2. Disorderly Conduct

When charging Bailey with disorderly conduct, the State alleged he "did recklessly, knowingly, or intentionally ... engage in fighting or in tumultuous conduct." (App. at 14.) Conduct is tumultuous when it "results in, or is likely to result in, serious bodily injury to a person or substantial damage to property." Ind.Code § 35-45-1-1. At trial the State admitted "no harm did result and a fight did not result." (Tr. at 20.) Accordingly, the State urged the trial court to convict Bailey based on its argument "that harm was impending and could likely result from the actions of the defendant." (Id.)

Bailey balled his hands into fists, stood less than a foot from Knight's face, and was yelling curse words at Knight. Bailey asserts that evidence is insufficient, as a matter of law, to demonstrate conduct likely to result in serious bodily injury or property damage. We agree.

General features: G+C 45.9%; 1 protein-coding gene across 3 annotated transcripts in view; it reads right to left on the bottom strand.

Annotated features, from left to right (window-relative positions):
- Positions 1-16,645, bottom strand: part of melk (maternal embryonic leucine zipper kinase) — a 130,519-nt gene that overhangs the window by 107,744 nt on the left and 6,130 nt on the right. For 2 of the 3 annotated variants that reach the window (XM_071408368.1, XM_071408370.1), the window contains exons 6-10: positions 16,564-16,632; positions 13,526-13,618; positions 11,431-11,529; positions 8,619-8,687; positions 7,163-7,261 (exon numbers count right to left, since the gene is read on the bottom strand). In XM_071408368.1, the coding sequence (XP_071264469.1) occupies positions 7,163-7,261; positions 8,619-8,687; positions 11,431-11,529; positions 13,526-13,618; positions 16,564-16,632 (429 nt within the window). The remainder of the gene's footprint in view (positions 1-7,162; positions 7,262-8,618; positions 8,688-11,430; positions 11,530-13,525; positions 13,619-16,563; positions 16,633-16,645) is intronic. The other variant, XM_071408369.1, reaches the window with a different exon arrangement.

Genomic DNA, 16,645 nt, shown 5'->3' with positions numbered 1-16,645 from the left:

In Whitley v. State, 553 N.E.2d 511 (Ind. Ct.App.1990), police responded to a "neighborhood disturbance" between two groups of women. After police arrived, they separated the groups and asked the women to be quiet. Whitley continued to taunt and yell at the other group of women. On appeal she challenged whether yelling could be tumultuous conduct, and we held: